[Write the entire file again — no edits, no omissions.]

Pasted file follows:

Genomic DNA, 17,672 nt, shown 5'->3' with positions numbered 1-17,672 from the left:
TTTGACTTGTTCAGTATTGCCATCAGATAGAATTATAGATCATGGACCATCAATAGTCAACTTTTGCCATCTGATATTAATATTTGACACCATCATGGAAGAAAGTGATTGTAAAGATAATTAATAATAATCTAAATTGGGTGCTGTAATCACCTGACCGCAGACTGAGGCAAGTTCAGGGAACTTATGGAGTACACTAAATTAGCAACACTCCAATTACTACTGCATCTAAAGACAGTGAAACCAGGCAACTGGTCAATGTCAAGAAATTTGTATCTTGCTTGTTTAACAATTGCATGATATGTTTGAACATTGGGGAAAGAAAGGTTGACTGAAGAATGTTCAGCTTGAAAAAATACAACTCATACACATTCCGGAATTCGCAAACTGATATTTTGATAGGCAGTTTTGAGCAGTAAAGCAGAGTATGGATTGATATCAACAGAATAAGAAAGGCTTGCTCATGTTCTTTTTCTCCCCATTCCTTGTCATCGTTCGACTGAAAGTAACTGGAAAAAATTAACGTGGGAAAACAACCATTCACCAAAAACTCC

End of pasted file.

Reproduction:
Genomic DNA, 17,672 nt, shown 5'->3' with positions numbered 1-17,672 from the left:
TTTGACTTGTTCAGTATTGCCATCAGATAGAATTATAGATCATGGACCATCAATAGTCAACTTTTGCCATCTGATATTAATATTTGACACCATCATGGAAGAAAGTGATTGTAAAGATAATTAATAATAATCTAAATTGGGTGCTGTAATCACCTGACCGCAGACTGAGGCAAGTTCAGGGAACTTATGGAGTACACTAAATTAGCAACACTCCAATTACTACTGCATCTAAAGACAGTGAAACCAGGCAACTGGTCAATGTCAAGAAATTTGTATCTTGCTTGTTTAACAATTGCATGATATGTTTGAACATTGGGGAAAGAAAGGTTGACTGAAGAATGTTCAGCTTGAAAAAATACAACTCATACACATTCCGGAATTCGCAAACTGATATTTTGATAGGCAGTTTTGAGCAGTAAAGCAGAGTATGGATTGATATCAACAGAATAAGAAAGGCTTGCTCATGTTCTTTTTCTCCCCATTCCTTGTCATCGTTCGACTGAAAGTAACTGGAAAAAATTAACGTGGGAAAACAACCATTCACCAAAAACTCC